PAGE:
Heidegger on Philosophy and Language

Guy Andrew Bennett-Hunter

Research output: Contribution to journalArticlepeer-review


This paper attempts to explain why Heidegger¿s thought has evoked both
positive and negative reactions of such an extreme nature by focussing onhis answer to

central methodological question “What is Philosophy?”After briefly setting forth Heidegger¿s answer in terms of attunement to
Being, the centrality to it of his view of language and by focussing on his
relationship with the word „philosophy¿ and with the
history of philosophy,the author shows how it has led Heidegger to construct his own work, itself linguistic, as a self-referential union of form and meaning. It is suggestedthat, from a Heideggerian perspective, this gives his work addedargumentative force but, conversely, allows the critic no point of entry intohis hermeneutical circle

hence the extreme reactions. This observation isthen applied to address a related critical question; it is used to make sense of the apparent distinction, in Heideg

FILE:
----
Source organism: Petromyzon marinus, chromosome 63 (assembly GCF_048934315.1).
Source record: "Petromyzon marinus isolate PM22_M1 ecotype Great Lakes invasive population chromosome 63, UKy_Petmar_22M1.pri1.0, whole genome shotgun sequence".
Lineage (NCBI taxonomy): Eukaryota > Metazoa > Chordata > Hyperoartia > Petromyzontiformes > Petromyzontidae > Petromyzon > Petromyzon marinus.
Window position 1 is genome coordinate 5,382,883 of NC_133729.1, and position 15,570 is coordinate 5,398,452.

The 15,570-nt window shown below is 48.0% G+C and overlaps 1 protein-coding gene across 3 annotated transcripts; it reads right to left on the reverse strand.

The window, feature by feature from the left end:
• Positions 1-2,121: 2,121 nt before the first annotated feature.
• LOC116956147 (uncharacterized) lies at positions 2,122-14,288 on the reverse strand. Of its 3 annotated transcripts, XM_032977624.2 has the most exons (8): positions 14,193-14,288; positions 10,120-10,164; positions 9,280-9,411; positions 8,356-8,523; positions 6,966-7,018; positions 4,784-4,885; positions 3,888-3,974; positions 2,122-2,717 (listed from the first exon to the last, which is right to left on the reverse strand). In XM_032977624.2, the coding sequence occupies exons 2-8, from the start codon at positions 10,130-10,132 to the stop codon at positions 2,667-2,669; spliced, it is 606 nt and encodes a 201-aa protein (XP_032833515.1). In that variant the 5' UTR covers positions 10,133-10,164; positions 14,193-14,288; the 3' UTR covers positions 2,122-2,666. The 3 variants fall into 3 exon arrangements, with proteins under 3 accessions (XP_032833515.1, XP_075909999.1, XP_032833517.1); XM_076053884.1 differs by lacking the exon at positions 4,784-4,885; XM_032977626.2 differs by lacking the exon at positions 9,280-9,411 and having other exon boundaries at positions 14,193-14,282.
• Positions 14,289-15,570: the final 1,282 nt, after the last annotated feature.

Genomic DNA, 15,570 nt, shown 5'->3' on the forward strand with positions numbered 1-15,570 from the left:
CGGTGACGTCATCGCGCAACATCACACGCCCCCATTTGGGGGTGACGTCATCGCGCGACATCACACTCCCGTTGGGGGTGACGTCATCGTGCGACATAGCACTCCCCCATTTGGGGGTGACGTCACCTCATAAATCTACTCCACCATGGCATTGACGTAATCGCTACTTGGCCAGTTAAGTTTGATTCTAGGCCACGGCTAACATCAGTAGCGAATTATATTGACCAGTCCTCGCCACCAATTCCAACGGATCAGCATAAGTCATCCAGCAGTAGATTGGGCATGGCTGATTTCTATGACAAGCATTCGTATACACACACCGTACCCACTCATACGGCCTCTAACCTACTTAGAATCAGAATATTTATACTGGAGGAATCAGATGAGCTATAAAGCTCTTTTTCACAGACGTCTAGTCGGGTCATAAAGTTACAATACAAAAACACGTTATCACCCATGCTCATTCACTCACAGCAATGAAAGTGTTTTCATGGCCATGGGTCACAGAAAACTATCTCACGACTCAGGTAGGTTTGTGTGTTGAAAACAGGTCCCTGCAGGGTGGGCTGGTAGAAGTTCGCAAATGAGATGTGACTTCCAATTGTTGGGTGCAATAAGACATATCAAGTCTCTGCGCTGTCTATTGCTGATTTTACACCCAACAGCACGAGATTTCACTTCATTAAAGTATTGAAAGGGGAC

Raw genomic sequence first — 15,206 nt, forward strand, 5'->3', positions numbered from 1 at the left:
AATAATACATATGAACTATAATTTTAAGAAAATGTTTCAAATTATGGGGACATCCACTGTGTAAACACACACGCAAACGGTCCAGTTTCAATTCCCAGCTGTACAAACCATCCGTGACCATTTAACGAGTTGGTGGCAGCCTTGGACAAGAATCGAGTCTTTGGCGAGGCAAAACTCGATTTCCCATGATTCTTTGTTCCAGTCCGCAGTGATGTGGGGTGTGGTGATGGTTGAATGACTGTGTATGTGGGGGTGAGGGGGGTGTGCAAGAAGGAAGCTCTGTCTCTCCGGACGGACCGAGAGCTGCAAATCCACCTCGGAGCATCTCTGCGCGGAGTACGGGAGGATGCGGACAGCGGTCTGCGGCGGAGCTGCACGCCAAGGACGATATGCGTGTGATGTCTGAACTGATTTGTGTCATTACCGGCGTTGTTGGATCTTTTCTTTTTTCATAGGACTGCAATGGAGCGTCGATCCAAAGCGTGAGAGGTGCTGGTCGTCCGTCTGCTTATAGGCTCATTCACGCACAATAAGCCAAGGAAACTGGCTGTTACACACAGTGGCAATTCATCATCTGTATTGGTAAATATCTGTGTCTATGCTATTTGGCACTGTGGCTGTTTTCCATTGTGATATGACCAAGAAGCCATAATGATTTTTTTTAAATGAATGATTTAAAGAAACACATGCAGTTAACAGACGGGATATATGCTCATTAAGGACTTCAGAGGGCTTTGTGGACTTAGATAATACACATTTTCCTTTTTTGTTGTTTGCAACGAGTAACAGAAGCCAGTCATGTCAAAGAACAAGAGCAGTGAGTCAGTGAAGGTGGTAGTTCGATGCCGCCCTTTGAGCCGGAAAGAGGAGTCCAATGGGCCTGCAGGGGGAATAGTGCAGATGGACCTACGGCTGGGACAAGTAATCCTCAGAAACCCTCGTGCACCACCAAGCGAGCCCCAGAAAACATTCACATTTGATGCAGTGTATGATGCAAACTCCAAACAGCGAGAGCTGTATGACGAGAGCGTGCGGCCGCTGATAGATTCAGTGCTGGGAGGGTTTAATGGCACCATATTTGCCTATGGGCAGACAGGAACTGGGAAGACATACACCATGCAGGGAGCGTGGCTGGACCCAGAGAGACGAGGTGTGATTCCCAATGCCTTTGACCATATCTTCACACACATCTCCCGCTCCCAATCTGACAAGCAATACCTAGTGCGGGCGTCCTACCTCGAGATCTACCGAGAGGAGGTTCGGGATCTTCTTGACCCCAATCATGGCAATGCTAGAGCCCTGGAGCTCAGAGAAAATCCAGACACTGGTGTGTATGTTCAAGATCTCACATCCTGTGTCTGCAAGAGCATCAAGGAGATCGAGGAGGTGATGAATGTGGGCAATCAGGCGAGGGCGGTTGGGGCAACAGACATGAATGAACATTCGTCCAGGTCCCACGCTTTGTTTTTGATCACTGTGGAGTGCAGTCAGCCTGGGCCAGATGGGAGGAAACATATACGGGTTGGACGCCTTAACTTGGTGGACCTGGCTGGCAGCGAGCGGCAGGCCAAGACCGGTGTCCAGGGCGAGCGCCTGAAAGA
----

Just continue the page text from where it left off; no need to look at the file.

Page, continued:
ger¿s work, between talking
attunement to Being and actually effecting such an attunement. The authorargues that, for Heidegger, there is actually no distinction and that hisapparent descriptions of attunement to Being at once describe and effectsuch an attunement. This union can therefore be conceived as one dimensionof the intimacy, previously observed, between form and content and which is
recognised to be a feature of Heidegger¿s work by both the acolyte and the
Original languageEnglish
Pages (from-to)5-16
Number of pages12
JournalPhilosophical Writings
Issue number35
Publication statusPublished - 2007


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